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FEMA: No decision yet on aid request for Spokane County fire victims

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(The Center Square) – No decision has yet been made on a request for federal assistance to Spokane County residents who suffered losses from destructive wildfires in August.

Earlier this week, Spokane County Commissioners Josh Kerns and Al French sent a letter to the Biden administration and the regional office of the Federal Emergency Management Agency seeking a status update regarding Washington Gov. Jay Inslee’s Oct. 4 request for a “major disaster declaration.”

Such declarations are for any natural event causing damage beyond the combined abilities of state and local governments to respond or fully address. If approved, they can provide a wide range of federal assistance programs for individuals and infrastructure, including funds for both emergency and permanent work. Several steps are involved at the state and local level to qualify.

Natalie Shaver, a public affairs specialist with FEMA’s regional office in Seattle, told The Center Square on Wednesday that the commissioners’ letter had been received.

“As for an update, the request is still in process,” said Shaver, later adding, “The length of the process is case by case. I can confirm that the Governor’s request remains under active review at this time.”

“We can’t provide a specific timeline, but we will let you all know as soon as a determination has been made,” she said.

In the commissioners’ letter, Kerns said he would appreciate “the Biden Administration’s speedy consideration of Gov. Inslee’s request. I know the administration and our congressional delegation appreciate the urgency of securing federal assistance to aid our residents in time of need.”

French said he is committed to collaborating with federal agencies, state and local partners, and community partners to “secure the necessary resources to aid in our recovery efforts.”

The Gray and Oregon Road fires both erupted on the hot, dry afternoon of Aug. 18 and were driven by strong westerly winds near the respective communities of Medical Lake and Elk in Spokane County.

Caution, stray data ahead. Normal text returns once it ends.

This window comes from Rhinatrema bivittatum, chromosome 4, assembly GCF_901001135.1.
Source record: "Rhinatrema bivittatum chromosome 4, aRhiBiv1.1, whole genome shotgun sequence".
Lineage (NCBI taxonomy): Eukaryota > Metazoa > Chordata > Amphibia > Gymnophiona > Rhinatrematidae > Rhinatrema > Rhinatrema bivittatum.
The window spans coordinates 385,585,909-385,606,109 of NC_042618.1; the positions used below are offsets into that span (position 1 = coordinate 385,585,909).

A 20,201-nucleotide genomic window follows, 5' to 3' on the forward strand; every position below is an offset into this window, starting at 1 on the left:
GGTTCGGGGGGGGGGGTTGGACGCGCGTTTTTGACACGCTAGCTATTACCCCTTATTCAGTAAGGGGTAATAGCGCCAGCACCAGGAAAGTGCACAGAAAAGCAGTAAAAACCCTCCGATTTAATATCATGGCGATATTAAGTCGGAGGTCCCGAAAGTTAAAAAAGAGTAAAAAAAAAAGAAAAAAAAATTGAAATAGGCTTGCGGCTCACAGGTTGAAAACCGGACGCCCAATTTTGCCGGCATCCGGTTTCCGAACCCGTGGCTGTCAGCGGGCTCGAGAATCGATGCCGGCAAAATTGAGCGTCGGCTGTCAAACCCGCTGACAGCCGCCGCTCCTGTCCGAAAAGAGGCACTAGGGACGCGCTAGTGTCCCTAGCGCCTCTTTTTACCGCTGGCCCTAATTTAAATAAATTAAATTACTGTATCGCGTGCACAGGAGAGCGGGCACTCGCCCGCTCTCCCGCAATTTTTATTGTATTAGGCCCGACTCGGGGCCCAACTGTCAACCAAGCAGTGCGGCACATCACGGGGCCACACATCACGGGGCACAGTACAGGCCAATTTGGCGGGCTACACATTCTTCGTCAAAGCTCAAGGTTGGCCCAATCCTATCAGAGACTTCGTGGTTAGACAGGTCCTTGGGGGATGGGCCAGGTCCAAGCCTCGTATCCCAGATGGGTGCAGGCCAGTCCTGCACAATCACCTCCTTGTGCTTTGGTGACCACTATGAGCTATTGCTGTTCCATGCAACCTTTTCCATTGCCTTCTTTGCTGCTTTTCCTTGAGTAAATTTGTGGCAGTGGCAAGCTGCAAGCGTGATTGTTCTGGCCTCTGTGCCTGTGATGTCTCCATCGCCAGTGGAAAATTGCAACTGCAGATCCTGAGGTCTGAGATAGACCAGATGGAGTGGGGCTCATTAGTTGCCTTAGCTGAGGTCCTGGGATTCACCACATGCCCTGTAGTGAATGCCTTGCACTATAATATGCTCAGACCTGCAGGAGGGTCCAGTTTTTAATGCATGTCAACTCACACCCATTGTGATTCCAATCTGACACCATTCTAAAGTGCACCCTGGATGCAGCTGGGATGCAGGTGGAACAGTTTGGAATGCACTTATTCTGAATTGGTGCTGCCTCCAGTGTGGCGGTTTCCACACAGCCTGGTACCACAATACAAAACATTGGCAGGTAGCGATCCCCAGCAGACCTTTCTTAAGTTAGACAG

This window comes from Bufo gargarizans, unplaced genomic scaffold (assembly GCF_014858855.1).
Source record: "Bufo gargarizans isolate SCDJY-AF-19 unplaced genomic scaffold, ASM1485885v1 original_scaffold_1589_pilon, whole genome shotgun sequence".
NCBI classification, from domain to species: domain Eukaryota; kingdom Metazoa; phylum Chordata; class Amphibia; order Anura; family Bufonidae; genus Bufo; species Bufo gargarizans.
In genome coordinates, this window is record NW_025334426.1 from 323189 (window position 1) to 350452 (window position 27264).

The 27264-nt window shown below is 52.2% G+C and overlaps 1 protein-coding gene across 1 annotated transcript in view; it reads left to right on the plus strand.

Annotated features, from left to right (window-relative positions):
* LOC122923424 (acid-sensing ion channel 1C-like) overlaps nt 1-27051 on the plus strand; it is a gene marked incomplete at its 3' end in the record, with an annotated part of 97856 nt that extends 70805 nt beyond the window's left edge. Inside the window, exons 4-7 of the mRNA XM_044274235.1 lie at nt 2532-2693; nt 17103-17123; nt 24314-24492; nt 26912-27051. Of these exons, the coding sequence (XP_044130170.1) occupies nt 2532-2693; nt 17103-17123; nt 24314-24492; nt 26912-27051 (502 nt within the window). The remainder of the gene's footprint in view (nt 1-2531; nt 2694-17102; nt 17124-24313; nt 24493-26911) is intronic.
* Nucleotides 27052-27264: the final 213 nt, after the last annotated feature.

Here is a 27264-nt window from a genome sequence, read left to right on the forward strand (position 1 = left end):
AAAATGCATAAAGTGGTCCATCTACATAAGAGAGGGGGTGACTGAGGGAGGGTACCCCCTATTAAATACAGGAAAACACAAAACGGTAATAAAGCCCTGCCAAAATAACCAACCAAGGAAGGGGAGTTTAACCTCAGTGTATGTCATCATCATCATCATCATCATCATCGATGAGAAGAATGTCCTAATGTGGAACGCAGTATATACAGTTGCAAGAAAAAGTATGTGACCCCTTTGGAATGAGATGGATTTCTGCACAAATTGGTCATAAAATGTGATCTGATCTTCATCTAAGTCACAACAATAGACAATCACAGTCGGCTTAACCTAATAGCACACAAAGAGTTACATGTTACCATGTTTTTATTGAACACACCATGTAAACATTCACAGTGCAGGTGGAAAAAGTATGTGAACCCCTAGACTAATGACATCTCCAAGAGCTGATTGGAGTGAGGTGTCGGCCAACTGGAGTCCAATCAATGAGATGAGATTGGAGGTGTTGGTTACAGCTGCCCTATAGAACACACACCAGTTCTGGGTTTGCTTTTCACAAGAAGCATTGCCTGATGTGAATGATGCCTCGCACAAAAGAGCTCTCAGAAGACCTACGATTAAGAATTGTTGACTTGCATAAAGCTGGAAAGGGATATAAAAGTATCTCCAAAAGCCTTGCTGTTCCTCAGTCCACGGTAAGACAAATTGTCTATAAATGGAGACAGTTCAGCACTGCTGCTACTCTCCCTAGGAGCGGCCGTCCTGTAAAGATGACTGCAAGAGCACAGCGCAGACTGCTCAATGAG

The two raging fires burned more than 22,484 acres, forced mass evacuations of residents, claimed two lives, and destroyed over 710 structures including 366 homes. Hundreds of firefighters from across the region were deployed and remained on scene into early September.

At the time, Spokane County officials were not optimistic about receiving FEMA funds for a “public assistance disaster” – monies used for damaged infrastructure such as roads, bridges, and electrical facilities. However, officials were hopeful that requests by Inslee and congressional members could sway a decision on FEMA aid to individuals.

Inslee asked the president to make financial assistance for wildfire survivors available through FEMA’s Individual Assistance program. If approved, the program would provide money and direct services to eligible individuals and households who have uninsured or underinsured expenses and serious needs.

The governor’s request was supported by Washington state’s two U.S. senators, Maria Cantwell and Patty Murray, and U.S. Rep. Cathy McMorris Rodgers, whose 5th Congressional District includes Spokane County.

“While Washington state’s first responders have reacted to these disasters promptly and heroically, the events triggered by the Gray and Oregon Road Fires are quickly exhausting the already-strained capacity and resources of local communities and state agencies,” the three congresswomen wrote at the time.

“Consequently, we fully support Governor Inslee’s request for a Major Disaster Declaration for the Gray and Oregon Road Fires that includes Individual Assistance and the Hazard Mitigation Grant Program,” they said.

Inslee also asked the U.S. Army Corps of Engineers and the Environmental Protection Agency to assist with debris management and disposal, and his office provided $2.5 million in emergency funding to help with individual assistance.

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